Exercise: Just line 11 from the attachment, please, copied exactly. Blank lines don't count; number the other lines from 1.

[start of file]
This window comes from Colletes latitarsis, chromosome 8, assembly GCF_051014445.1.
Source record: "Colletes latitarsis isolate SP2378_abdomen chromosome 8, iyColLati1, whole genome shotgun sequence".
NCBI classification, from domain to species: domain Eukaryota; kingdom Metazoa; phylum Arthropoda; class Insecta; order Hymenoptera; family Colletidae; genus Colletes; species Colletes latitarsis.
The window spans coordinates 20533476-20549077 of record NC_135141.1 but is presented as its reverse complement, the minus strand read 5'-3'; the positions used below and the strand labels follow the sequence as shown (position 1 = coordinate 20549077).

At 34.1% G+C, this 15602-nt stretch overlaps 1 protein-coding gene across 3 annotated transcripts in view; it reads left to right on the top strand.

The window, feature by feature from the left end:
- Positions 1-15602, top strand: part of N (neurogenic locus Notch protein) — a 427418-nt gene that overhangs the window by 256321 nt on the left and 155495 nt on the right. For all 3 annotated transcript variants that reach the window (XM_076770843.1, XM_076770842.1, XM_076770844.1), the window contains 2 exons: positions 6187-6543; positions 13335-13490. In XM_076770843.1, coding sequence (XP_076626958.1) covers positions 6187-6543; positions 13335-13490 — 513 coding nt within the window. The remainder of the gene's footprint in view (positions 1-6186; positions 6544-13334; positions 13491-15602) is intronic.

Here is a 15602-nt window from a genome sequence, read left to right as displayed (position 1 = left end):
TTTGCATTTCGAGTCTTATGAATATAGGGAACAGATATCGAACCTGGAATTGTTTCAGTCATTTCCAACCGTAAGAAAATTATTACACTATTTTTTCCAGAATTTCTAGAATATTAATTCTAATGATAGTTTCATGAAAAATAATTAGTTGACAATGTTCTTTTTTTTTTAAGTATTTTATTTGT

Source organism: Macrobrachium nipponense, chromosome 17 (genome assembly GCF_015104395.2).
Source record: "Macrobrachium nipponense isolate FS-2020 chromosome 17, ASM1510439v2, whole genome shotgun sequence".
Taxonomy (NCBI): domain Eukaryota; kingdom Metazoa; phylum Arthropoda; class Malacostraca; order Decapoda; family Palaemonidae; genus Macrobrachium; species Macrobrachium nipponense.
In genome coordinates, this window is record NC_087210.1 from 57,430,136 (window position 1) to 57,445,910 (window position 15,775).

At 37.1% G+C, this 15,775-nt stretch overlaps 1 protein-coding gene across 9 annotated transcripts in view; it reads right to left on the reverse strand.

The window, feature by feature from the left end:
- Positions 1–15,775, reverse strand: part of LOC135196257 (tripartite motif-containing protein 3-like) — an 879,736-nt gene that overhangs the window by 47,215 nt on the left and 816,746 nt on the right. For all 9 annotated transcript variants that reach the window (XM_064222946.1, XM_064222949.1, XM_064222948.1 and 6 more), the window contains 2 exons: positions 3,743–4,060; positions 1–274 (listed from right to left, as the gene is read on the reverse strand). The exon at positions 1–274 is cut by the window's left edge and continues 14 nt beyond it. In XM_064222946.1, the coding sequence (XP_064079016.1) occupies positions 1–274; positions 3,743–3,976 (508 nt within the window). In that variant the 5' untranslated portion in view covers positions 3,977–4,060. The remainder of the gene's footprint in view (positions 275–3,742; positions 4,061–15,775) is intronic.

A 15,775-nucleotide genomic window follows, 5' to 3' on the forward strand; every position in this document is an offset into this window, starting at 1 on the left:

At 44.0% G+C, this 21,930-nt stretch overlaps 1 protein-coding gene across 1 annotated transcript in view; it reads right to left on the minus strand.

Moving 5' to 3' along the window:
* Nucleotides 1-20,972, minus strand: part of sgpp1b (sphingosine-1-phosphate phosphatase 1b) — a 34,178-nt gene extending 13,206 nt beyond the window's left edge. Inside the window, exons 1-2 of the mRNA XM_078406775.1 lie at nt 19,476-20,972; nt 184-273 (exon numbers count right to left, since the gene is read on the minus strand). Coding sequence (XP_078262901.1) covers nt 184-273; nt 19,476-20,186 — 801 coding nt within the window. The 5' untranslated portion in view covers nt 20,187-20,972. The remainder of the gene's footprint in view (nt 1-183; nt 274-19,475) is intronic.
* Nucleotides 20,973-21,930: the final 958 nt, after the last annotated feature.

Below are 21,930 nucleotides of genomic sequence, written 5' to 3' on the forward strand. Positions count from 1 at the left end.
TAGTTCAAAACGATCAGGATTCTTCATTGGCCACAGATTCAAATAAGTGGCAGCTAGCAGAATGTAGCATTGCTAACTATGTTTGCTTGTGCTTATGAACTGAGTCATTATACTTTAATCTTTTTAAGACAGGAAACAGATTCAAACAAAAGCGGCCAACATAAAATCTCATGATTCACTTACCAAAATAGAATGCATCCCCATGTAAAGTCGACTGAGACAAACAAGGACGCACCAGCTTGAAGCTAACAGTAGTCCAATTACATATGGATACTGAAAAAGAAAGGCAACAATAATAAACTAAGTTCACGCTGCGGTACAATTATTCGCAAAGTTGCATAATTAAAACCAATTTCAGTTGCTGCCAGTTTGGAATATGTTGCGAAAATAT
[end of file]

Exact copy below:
Source record: "Macrobrachium nipponense isolate FS-2020 chromosome 17, ASM1510439v2, whole genome shotgun sequence".